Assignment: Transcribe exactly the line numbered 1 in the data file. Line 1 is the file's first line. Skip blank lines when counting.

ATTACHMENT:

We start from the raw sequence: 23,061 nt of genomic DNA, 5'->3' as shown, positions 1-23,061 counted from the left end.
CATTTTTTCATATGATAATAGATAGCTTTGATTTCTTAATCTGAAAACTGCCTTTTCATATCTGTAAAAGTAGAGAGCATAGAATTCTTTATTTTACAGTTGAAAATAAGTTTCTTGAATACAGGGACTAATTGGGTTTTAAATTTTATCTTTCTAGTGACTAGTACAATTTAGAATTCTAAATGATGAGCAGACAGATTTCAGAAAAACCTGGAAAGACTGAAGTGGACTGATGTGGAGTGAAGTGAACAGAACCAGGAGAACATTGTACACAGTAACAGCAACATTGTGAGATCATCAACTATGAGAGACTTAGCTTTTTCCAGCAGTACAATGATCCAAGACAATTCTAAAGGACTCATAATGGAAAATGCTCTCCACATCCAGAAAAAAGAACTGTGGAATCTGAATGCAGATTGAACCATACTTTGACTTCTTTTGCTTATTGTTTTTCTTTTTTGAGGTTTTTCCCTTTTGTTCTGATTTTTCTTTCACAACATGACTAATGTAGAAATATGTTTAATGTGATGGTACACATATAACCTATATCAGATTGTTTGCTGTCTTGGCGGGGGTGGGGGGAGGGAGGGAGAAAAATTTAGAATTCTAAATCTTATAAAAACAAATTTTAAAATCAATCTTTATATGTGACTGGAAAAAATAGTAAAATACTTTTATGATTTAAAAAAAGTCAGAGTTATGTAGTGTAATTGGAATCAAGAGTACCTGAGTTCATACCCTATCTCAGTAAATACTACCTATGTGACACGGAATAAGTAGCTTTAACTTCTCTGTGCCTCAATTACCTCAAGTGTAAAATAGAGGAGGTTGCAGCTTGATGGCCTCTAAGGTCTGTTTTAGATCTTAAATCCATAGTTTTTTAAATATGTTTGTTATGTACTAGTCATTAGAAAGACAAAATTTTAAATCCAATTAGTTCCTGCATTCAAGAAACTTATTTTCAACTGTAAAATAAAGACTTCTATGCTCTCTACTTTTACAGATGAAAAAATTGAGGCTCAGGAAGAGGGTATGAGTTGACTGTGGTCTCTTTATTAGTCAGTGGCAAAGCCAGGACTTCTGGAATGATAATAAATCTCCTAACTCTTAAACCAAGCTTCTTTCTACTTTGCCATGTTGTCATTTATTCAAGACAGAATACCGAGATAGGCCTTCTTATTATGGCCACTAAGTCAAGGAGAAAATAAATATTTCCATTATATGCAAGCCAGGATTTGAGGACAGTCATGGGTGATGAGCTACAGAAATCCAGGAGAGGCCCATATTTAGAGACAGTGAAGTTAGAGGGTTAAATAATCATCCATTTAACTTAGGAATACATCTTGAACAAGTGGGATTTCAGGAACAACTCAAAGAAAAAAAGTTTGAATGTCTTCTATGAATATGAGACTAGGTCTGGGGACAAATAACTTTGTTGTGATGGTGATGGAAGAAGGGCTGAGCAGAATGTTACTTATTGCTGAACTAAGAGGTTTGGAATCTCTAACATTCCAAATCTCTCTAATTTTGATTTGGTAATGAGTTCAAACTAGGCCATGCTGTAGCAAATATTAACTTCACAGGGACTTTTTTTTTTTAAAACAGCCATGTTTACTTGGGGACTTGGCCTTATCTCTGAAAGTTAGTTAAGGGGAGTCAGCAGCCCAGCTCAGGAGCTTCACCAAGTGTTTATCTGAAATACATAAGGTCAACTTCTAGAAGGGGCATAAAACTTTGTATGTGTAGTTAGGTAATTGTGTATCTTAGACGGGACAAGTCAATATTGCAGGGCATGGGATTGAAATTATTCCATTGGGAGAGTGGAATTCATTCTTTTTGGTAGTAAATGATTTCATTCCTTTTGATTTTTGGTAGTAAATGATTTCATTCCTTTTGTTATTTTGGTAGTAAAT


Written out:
We start from the raw sequence: 23,061 nt of genomic DNA, 5'->3' as shown, positions 1-23,061 counted from the left end.